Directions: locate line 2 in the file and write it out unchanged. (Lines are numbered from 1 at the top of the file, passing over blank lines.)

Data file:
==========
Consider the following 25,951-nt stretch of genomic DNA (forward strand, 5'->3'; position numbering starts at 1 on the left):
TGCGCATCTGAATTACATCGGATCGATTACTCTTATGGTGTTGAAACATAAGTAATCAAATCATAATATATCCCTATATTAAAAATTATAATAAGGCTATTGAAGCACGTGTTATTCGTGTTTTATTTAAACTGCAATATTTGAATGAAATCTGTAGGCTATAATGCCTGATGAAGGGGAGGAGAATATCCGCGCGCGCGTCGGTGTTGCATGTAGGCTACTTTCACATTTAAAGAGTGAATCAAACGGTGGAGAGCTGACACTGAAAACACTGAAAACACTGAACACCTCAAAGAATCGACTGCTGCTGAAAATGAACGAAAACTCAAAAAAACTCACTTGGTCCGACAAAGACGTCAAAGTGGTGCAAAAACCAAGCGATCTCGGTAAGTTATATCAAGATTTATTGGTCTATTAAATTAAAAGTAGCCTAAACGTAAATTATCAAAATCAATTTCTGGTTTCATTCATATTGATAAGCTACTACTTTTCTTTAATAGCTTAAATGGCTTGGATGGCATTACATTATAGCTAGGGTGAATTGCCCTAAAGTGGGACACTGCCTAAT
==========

TGCGCATCTGAATTACATCGGATCGATTACTCTTATGGTGTTGAAACATAAGTAATCAAATCATAATATATCCCTATATTAAAAATTATAATAAGGCTATTGAAGCACGTGTTATTCGTGTTTTATTTAAACTGCAATATTTGAATGAAATCTGTAGGCTATAATGCCTGATGAAGGGGAGGAGAATATCCGCGCGCGCGTCGGTGTTGCATGTAGGCTACTTTCACATTTAAAGAGTGAATCAAACGGTGGAGAGCTGACACTGAAAACACTGAAAACACTGAACACCTCAAAGAATCGACTGCTGCTGAAAATGAACGAAAACTCAAAAAAACTCACTTGGTCCGACAAAGACGTCAAAGTGGTGCAAAAACCAAGCGATCTCGGTAAGTTATATCAAGATTTATTGGTCTATTAAATTAAAAGTAGCCTAAACGTAAATTATCAAAATCAATTTCTGGTTTCATTCATATTGATAAGCTACTACTTTTCTTTAATAGCTTAAATGGCTTGGATGGCATTACATTATAGCTAGGGTGAATTGCCCTAAAGTGGGACACTGCCTAAT